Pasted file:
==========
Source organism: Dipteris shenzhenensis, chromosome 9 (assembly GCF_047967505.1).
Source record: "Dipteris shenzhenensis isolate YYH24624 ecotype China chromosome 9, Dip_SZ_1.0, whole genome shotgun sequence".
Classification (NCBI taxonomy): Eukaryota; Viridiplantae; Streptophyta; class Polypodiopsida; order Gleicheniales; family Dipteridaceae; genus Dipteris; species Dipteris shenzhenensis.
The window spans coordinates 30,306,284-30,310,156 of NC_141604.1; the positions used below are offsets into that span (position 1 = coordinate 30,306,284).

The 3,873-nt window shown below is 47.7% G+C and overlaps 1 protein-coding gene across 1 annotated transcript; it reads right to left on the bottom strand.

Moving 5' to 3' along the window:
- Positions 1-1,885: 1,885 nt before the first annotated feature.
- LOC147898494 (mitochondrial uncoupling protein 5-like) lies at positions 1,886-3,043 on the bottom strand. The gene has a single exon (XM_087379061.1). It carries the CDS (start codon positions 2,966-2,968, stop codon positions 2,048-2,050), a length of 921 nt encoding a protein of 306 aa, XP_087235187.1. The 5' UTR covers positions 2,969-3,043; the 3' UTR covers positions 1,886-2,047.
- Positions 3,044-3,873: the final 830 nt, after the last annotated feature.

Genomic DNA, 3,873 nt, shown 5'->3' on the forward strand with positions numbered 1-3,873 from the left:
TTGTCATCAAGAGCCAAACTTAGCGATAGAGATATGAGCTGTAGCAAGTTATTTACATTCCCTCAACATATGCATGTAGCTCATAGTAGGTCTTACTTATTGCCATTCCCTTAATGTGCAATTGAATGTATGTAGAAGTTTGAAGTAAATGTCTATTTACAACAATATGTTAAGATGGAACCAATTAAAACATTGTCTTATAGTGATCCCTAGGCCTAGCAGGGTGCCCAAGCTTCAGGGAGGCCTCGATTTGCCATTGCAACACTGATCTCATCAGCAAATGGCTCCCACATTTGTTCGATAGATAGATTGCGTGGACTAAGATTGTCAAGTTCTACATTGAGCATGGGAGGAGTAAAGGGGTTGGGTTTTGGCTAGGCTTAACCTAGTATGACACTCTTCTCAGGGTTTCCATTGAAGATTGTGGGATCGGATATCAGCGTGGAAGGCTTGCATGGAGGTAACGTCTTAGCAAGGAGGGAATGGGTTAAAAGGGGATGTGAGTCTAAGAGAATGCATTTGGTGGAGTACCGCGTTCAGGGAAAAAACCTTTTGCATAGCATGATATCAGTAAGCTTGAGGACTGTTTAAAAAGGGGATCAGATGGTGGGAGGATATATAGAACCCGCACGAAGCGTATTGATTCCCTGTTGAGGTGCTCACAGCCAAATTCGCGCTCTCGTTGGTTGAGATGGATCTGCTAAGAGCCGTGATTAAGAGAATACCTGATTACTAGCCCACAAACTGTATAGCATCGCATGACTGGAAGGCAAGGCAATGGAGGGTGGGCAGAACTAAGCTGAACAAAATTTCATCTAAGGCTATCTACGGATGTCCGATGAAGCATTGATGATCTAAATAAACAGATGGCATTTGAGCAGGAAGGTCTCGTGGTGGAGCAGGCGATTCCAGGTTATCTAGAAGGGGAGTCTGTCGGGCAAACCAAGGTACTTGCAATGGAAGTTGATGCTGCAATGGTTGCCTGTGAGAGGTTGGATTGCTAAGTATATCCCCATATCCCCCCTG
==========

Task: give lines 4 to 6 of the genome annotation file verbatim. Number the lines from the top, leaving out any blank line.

The window spans coordinates 30,306,284-30,310,156 of NC_141604.1; the positions used below are offsets into that span (position 1 = coordinate 30,306,284).

The 3,873-nt window shown below is 47.7% G+C and overlaps 1 protein-coding gene across 1 annotated transcript; it reads right to left on the bottom strand.

Moving 5' to 3' along the window: